BUENOS AIRES — One commuter train slammed into another that had stopped between stations during the morning commute Thursday in suburban Buenos Aires, killing three passengers and injuring more than 200 on a line that has been under government control since a crash last year killed 51 people.
The state-run train agency dismissed possible brake failure as a cause and suggested the conductor was at fault.
Satellite images show the train had braked normally at the previous station, and then rolled past four functioning warning signals without stopping before crash, the agency said. ‘‘Before a warning signal, the conductor should completely stop the formation, a situation that did not happen,’’ the agency said.
The conductor and his assistant survived but are not able to communicate, Transportation Minister Florencio Randazzo said, asking for patience while authorities investigate.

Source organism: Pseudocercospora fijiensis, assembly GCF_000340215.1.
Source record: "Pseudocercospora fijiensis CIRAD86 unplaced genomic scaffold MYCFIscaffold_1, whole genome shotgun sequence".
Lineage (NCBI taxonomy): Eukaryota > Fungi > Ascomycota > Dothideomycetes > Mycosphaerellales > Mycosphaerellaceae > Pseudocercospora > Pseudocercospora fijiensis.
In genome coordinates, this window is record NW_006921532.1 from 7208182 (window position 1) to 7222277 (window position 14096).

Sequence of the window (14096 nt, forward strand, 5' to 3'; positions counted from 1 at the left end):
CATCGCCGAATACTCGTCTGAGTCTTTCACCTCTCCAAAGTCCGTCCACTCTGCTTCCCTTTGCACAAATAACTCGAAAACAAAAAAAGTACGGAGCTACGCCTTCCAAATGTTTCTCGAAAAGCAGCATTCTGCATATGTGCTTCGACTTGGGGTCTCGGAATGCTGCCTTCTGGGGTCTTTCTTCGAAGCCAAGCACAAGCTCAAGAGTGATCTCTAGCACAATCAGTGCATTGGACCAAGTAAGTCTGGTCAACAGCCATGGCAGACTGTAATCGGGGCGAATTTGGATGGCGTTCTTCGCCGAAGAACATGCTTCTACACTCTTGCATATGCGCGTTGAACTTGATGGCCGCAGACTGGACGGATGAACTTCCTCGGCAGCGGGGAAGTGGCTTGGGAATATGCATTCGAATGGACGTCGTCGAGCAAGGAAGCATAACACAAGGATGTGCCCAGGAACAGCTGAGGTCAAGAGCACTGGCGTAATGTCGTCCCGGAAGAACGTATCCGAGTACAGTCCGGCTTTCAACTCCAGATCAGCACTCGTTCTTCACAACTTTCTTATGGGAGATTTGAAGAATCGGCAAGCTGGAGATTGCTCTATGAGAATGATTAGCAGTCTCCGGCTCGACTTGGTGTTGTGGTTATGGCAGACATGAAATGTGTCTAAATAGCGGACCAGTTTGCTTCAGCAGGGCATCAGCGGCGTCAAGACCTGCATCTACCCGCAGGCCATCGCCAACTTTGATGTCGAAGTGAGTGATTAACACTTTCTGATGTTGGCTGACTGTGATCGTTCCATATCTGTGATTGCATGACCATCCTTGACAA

The rail line links the Argentine capital’s densely populated western suburbs to the downtown Once station.
Witnesses described the impact as ‘‘explosive,’’ shaking the walls of nearby homes and derailing several of the train cars. Some passengers were able to stumble out of the wreckage and walk along the tracks in the predawn darkness; many others waited for rescue workers to pull them out.
At least five of the more than 200 injured were in very serious condition, and one youth’s leg had to be amputated, Governor Daniel Scioli said after visiting some victims.
Union leader Ruben Sobrero said the train should not have been brought into service. It had been in the shop for six months, then brought online, only to be withdrawn again because of brake problems, he said.